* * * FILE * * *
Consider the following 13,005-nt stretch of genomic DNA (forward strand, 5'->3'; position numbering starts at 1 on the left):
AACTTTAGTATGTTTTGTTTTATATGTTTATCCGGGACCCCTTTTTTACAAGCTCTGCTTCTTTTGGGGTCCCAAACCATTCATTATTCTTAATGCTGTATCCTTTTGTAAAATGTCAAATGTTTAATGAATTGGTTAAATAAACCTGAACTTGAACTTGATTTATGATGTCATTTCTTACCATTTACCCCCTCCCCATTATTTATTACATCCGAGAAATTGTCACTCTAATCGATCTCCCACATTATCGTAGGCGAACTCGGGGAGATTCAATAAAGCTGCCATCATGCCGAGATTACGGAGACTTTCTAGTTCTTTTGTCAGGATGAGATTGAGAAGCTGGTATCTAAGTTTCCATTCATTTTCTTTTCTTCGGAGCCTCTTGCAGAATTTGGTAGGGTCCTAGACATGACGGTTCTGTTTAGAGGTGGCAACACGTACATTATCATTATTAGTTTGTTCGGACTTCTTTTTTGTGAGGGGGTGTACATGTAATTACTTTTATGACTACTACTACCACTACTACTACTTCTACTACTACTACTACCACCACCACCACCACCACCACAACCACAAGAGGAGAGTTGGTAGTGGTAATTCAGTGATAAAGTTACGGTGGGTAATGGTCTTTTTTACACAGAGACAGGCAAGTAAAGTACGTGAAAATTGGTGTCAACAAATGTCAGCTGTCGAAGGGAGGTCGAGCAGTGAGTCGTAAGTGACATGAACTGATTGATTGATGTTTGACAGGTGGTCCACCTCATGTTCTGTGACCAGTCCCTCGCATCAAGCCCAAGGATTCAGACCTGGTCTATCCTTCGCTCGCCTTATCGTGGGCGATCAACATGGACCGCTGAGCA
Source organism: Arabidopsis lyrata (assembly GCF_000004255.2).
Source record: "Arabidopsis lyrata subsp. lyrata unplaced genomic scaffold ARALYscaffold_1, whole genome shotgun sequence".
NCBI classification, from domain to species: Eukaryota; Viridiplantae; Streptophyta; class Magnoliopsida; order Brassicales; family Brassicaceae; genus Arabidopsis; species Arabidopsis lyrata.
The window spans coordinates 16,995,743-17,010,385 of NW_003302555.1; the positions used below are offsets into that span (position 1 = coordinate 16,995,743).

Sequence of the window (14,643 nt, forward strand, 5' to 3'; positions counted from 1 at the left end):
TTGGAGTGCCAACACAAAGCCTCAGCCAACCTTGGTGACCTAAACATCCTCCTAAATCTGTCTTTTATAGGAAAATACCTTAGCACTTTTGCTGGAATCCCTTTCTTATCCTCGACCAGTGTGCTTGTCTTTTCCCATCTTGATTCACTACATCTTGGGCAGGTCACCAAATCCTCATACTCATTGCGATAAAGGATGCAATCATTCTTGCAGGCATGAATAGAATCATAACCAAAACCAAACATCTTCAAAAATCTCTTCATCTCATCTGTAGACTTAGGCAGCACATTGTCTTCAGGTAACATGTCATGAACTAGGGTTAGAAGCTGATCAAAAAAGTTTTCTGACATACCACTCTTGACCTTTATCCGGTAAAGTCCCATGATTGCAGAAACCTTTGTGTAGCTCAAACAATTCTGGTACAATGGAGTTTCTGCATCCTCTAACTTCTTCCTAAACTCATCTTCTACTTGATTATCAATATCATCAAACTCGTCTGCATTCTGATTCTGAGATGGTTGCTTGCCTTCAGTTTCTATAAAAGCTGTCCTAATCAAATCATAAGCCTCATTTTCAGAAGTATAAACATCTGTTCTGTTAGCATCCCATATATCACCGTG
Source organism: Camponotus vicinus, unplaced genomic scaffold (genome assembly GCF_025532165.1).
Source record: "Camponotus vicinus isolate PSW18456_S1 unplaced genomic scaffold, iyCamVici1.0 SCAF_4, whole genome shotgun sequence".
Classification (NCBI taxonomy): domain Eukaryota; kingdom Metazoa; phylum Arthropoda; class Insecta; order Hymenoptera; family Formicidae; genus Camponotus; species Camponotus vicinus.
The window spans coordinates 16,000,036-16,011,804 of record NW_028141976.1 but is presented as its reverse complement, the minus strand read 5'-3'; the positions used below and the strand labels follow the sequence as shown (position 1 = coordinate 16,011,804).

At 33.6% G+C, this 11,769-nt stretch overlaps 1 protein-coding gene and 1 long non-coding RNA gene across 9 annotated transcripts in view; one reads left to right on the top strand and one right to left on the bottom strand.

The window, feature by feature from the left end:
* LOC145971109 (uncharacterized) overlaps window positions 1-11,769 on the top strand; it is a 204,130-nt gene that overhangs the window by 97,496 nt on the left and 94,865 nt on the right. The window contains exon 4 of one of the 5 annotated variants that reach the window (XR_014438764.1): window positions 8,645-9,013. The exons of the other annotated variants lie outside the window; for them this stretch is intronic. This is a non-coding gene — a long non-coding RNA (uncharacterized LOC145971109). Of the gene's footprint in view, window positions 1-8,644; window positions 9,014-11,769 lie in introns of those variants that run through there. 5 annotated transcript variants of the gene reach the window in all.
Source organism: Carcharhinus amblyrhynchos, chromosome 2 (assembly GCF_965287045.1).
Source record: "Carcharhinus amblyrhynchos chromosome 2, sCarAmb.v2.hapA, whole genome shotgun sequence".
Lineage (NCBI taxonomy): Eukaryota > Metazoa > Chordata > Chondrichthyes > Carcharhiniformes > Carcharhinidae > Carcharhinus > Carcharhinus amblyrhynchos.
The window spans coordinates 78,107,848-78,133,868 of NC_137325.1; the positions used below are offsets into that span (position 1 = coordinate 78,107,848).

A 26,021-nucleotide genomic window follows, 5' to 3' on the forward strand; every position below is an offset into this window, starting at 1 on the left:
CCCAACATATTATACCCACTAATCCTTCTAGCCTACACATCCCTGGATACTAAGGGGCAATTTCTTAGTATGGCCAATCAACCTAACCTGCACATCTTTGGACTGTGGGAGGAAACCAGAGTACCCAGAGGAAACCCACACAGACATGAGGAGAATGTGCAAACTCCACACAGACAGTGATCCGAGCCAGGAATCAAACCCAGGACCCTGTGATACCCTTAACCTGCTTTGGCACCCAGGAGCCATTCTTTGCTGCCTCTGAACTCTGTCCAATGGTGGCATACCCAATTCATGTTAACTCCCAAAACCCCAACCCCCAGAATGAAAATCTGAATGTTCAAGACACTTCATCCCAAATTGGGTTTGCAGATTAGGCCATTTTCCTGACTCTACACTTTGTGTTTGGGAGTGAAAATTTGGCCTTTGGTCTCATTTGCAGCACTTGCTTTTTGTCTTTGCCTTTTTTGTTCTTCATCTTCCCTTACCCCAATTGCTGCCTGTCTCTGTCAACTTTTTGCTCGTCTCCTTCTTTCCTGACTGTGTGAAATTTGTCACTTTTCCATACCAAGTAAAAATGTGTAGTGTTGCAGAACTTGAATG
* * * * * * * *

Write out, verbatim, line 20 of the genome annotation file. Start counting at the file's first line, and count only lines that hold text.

A 26,021-nucleotide genomic window follows, 5' to 3' on the forward strand; every position below is an offset into this window, starting at 1 on the left: